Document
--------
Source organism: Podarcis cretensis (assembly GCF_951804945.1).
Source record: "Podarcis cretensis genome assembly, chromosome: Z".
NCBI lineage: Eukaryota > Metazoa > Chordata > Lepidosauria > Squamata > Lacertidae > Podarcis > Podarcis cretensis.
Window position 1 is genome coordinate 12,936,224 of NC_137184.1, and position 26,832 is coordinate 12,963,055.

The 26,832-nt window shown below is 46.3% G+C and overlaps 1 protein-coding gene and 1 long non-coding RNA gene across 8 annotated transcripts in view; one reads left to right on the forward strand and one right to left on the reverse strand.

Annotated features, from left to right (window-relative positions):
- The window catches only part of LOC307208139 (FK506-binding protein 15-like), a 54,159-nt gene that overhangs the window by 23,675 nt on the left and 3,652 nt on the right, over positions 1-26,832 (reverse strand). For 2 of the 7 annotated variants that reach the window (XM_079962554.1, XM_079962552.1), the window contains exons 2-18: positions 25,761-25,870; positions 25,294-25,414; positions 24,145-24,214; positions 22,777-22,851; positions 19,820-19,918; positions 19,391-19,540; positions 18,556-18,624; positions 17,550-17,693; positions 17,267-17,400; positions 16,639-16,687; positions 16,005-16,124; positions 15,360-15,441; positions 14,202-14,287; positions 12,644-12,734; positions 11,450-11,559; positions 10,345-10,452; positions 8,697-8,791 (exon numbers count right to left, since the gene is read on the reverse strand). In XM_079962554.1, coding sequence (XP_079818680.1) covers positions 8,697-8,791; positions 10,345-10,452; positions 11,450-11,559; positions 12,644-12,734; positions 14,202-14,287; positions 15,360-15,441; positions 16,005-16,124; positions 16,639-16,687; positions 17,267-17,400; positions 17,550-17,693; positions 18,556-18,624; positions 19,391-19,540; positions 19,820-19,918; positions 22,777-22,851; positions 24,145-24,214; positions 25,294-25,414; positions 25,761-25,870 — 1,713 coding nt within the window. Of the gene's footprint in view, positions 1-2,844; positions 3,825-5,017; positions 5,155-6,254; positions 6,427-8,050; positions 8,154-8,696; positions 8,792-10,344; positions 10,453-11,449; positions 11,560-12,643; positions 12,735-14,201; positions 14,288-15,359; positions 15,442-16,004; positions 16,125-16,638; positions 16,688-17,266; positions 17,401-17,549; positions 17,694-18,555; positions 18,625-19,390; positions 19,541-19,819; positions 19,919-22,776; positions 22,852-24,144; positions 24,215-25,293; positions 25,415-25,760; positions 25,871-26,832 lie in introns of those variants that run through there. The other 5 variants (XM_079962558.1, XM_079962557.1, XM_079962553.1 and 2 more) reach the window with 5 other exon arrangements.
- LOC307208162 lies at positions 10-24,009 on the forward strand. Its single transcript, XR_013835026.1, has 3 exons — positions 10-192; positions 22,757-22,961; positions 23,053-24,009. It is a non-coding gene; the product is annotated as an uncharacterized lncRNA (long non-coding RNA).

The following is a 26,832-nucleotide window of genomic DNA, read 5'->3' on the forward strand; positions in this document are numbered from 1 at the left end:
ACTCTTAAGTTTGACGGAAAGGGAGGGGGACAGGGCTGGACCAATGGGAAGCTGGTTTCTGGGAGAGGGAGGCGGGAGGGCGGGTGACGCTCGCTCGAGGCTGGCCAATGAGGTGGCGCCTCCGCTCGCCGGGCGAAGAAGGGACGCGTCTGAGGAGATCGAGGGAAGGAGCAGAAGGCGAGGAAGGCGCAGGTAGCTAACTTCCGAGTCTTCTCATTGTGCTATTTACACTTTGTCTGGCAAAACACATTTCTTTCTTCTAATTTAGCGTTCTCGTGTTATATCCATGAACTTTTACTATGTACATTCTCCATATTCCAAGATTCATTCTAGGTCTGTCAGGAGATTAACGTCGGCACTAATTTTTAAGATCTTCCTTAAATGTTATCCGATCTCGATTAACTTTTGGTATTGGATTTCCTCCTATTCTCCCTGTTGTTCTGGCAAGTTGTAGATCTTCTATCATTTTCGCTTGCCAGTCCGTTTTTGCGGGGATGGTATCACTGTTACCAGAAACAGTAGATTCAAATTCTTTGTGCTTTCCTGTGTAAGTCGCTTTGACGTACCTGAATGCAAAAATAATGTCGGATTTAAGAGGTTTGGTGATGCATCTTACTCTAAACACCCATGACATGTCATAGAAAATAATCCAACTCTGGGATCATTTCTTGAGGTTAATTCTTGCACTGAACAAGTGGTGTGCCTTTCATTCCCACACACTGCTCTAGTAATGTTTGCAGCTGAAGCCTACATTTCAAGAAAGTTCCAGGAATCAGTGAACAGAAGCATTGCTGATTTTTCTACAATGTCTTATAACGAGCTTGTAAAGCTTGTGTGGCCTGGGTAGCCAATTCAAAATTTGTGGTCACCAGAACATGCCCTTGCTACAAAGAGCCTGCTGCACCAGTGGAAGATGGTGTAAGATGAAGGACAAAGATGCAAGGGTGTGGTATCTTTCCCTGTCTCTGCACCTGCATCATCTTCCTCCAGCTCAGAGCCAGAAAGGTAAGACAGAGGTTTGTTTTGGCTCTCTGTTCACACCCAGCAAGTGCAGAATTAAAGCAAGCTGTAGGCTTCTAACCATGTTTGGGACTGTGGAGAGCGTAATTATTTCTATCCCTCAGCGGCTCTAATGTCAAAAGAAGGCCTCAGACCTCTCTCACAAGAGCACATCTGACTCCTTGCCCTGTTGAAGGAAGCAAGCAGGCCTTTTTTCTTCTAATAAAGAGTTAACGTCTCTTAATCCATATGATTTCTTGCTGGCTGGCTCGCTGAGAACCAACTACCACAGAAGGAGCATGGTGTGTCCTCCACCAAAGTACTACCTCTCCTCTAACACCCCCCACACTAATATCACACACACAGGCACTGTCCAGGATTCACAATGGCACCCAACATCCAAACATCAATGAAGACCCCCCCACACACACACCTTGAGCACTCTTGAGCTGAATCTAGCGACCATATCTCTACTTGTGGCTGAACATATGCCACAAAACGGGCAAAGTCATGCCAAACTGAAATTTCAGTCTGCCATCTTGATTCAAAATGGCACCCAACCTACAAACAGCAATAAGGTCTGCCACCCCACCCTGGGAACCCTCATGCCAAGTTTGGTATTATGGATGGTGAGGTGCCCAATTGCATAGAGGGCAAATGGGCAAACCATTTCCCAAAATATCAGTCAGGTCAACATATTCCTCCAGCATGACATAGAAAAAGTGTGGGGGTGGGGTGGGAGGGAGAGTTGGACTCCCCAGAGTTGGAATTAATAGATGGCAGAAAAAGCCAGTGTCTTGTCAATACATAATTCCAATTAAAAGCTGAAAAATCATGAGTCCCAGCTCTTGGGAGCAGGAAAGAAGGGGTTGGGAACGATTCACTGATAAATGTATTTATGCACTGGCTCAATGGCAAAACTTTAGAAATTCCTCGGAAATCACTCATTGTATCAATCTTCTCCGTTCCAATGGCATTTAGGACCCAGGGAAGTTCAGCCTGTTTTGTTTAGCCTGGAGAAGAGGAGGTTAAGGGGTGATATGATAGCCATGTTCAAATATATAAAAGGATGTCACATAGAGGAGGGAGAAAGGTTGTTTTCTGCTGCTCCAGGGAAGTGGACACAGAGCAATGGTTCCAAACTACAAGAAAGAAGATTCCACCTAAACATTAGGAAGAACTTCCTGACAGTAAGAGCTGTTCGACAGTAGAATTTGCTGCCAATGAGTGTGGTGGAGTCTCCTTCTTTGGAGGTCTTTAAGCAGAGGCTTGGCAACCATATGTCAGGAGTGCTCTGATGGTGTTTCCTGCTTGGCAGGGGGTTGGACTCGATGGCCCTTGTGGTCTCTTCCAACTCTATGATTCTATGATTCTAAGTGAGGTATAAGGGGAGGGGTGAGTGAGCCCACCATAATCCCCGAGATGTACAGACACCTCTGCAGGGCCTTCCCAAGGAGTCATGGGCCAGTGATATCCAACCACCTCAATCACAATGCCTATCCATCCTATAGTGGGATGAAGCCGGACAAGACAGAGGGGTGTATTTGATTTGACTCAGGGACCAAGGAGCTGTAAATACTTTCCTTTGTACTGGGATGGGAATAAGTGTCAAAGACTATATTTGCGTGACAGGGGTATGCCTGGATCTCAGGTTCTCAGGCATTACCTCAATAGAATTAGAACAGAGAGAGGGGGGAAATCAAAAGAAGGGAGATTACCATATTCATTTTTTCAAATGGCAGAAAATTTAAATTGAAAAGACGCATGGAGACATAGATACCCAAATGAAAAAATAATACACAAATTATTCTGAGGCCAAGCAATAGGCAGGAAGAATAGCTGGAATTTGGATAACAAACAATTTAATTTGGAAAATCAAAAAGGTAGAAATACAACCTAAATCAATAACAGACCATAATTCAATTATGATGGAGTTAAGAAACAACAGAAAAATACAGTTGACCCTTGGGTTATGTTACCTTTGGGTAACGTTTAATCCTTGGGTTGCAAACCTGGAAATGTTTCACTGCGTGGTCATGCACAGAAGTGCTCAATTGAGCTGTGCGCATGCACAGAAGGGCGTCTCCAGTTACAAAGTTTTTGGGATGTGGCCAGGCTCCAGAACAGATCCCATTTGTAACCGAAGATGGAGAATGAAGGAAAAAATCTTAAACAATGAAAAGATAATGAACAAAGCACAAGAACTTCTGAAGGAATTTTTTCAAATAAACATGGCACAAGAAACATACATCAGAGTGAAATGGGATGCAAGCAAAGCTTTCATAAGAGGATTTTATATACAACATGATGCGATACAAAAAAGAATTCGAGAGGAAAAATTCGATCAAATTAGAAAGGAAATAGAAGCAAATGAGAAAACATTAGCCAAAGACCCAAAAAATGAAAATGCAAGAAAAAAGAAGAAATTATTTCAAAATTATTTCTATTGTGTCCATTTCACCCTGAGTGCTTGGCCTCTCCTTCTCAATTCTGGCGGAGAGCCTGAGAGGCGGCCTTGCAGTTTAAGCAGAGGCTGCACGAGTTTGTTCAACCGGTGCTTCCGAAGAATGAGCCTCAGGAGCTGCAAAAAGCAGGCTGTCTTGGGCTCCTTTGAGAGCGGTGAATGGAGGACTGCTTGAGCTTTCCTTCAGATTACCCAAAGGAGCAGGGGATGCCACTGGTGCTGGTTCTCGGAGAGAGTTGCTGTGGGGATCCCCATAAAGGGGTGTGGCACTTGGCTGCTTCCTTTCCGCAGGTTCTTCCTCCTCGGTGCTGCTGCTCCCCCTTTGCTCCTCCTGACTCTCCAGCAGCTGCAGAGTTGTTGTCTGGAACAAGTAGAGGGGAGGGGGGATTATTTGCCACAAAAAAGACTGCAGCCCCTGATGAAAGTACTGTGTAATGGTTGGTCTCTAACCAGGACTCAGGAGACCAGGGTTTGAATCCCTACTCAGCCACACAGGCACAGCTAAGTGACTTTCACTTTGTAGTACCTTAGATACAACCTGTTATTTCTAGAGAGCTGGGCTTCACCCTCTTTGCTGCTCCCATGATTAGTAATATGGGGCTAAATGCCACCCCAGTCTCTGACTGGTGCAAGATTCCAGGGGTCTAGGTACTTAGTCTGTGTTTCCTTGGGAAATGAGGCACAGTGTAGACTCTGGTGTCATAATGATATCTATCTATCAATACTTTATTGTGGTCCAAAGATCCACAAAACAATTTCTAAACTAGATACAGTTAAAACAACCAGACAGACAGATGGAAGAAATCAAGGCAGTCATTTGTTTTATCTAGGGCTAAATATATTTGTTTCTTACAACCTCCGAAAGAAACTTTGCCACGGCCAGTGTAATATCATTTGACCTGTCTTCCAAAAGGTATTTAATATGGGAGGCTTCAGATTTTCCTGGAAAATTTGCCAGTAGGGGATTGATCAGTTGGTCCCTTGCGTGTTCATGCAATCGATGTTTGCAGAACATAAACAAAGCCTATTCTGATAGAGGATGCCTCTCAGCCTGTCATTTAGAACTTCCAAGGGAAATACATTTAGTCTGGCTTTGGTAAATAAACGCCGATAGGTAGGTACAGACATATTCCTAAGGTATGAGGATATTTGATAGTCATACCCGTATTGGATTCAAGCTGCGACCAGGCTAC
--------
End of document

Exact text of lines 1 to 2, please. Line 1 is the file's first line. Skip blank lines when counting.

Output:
Source organism: Podarcis cretensis (assembly GCF_951804945.1).
Source record: "Podarcis cretensis genome assembly, chromosome: Z".